Wine has brought many opportunities to my life most include traveling to places I had never seen before. But one of the coolest and most unique experiences I had through working in the wine industry, was seeing John Legend perform live. My brother and I attended Auction Napa Valley last year and while there were rumors, we did not want to get our hopes up. After a bit of Instagram stalking of his wife Chrissy Teigen, we were confident that John Legend was in the Napa area… As the auction rolled on, I was getting antsy, I almost got up and left but then the lights dimmed and the crowd hushed. Out of nowhere a piano came on stage and John Legend followed. The venue was tiny, less than 500 people, not a bad seat in the house. I could not believe it, we were going to see John Legend perform live, just him and the piano. His most famous song was “All of Me” and sure enough that was exactly what he played. Perfect tune of the piano paired beautifully with the pitch in his voice, no one could take their eyes off this amazingly unique experience. John Legend, a beautiful white piano and a room full of people awe struck at the talent on stage.

 

 

Performing live and opening a bottle of a wine you have worked on I think would bring similar emotions. Performing live you have the rush of the crowd, but also a bit of nerves, you have practiced over and over and now it is time for everyone else to be the judge of your song. When you open a bottle of wine that you have watched grow from grape to barrel aging now to bottle, it can give you an amazing rush, but also bring out some butterflies… I think the wine is great, I sure hope everyone else thinks the same way about it. I will never know the feeling of performing live, but I would like to think that performers and I have something in common.

 

Art takes on many forms, none better or more significant than the other. Art in the form of music is my personal favorite, and it NEVER hurts to have a good bottle of wine with you to maybe help you appreciate it even more.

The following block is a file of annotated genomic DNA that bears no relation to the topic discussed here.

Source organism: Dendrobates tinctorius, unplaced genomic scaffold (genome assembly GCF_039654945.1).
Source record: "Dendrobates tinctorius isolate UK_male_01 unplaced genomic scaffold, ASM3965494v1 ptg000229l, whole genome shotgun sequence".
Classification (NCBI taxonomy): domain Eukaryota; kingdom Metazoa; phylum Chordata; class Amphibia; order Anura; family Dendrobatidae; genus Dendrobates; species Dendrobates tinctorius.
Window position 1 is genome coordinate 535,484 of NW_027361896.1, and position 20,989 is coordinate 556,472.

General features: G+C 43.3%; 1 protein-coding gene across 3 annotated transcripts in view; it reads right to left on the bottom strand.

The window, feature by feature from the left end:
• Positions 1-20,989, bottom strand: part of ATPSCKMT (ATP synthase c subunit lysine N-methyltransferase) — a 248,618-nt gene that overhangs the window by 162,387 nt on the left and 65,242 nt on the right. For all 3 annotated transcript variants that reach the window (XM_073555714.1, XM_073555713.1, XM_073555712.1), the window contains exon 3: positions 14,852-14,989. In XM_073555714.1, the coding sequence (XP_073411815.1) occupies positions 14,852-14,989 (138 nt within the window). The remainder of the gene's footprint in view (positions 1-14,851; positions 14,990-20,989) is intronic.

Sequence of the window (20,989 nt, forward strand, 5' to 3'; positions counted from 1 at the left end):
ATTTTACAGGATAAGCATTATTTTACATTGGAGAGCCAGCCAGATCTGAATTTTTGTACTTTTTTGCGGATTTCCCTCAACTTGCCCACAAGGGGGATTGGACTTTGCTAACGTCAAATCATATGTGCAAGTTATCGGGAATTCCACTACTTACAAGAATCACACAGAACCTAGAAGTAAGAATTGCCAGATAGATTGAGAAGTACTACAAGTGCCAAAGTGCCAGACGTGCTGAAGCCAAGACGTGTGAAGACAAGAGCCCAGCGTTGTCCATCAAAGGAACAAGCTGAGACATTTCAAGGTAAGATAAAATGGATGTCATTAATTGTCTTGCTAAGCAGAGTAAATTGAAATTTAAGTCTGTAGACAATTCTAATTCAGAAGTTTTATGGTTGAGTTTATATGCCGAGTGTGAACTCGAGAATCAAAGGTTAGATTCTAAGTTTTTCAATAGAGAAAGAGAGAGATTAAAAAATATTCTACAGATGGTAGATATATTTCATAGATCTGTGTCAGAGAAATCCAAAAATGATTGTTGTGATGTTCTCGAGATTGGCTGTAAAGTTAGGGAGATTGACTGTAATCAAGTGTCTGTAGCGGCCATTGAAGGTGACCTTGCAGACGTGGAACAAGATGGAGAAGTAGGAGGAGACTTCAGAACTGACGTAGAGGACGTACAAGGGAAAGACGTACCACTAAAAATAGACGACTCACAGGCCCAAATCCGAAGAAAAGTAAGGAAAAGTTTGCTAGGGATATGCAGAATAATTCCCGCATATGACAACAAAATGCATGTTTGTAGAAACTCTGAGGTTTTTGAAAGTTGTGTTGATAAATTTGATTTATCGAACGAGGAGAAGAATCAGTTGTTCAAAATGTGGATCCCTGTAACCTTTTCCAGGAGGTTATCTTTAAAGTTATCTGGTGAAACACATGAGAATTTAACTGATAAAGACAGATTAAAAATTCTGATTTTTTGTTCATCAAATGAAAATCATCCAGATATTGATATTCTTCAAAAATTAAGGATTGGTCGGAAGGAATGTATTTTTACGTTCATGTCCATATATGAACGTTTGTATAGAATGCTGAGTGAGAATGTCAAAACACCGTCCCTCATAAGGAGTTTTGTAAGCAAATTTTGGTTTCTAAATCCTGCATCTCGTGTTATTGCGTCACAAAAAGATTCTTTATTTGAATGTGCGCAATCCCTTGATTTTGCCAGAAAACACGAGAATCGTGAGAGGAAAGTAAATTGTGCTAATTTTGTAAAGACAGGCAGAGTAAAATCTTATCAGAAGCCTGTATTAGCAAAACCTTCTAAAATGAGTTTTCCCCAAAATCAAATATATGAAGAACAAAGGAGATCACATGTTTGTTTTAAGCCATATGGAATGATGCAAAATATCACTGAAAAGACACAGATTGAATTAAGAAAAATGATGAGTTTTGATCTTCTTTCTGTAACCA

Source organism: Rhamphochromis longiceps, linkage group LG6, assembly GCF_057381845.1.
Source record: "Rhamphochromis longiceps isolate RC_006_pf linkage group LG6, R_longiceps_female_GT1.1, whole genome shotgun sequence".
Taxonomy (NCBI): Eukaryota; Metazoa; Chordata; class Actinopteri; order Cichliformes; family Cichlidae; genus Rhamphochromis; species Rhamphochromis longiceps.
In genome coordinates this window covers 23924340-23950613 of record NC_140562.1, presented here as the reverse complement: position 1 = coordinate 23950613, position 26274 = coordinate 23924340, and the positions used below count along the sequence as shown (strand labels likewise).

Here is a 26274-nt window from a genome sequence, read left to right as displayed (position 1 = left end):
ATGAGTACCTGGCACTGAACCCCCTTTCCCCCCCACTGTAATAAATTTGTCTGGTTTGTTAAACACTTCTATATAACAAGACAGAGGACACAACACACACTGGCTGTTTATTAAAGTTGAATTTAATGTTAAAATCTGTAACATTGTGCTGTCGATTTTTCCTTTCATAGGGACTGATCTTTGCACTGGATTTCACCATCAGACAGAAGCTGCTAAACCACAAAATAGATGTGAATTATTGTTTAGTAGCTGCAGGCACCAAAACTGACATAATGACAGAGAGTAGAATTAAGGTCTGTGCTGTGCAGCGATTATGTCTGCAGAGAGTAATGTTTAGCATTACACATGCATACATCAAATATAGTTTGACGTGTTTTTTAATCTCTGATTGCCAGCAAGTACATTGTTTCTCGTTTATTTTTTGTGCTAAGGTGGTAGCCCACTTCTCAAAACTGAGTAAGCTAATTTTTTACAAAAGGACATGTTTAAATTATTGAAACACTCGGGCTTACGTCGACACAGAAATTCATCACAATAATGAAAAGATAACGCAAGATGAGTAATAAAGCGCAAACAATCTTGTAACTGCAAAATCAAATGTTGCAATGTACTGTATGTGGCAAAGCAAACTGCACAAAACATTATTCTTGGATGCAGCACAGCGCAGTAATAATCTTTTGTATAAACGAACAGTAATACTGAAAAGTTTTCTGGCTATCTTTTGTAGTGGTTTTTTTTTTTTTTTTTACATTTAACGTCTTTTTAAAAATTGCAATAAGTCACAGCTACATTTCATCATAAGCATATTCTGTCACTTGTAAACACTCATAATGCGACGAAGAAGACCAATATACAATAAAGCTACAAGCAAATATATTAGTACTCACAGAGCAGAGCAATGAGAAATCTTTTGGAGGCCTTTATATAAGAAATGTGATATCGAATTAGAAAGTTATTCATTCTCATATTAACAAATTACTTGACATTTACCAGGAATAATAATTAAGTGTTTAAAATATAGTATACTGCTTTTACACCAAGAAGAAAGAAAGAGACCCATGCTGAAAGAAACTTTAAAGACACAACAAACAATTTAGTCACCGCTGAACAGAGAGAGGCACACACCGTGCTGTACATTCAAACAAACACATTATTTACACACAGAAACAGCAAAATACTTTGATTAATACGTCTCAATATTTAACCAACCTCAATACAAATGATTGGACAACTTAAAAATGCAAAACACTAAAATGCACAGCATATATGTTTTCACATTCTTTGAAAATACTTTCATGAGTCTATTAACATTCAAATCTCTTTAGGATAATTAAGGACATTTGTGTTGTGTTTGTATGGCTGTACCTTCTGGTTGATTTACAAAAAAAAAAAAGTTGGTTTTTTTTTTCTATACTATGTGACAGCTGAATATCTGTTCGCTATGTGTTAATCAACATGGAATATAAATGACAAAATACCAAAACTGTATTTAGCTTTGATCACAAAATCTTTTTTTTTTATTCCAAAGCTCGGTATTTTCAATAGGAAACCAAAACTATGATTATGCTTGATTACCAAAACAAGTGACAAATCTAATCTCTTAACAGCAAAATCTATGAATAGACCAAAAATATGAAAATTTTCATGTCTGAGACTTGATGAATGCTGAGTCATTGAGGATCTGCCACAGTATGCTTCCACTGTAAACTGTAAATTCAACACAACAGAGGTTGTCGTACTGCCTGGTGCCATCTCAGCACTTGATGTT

Elizabeth Burchard
 
March 25, 2016 | Elizabeth Burchard

It’s Dog Friendly

 

We all know that it can be very difficult to leave our furry four-legged friend at home. Well if you are coming to Napa Valley, there is no reason to leave them behind. There are many restaurants, hotels and wineries in the area that are dog friendly. The Napa Valley is really the “paw-fect” place to visit. 

 

 

My copilot is Olive! She is the definition of a lap dog and a spoiled brat, but I love her. She does not like being left behind and I love having her with me. So together we have mapped out some great places that you can bring your pal. Even though I work at Baldacci Family Vineyards, Olive loves to stop by and say “hi” to her friend Beau, the Cab Lab.  After Olive and Beau have had their fun running around the vineyard or playing fetch, I sit back and enjoy some wonderful Baldacci wine. Olive and I also like to visit some of the neighbor wineries like Chimney Rock, B Cellars and Frogs Leap, which are also pup friendly.

 

 

When it comes to eating out there are many wonderful places in Napa to take your pet. In the mornings Olive and I usually walk to Bouchon Bakery or the Coffee Caboose where not only do I get my coffee, but the people at the bakery and the Caboose always have little dog treats for all the furry friends that stop by. Farmstead is the place to be when it comes to Happy Hour. You can sit outside in the bar area to enjoy a cocktail with a few appetizers while you hang with your dog. Many restaurants in the area have “pet-friendly” patios, making them the perfect place to enjoy your pups company and a local glass wine. With the warming weather, outdoor seating with your pup is a treat.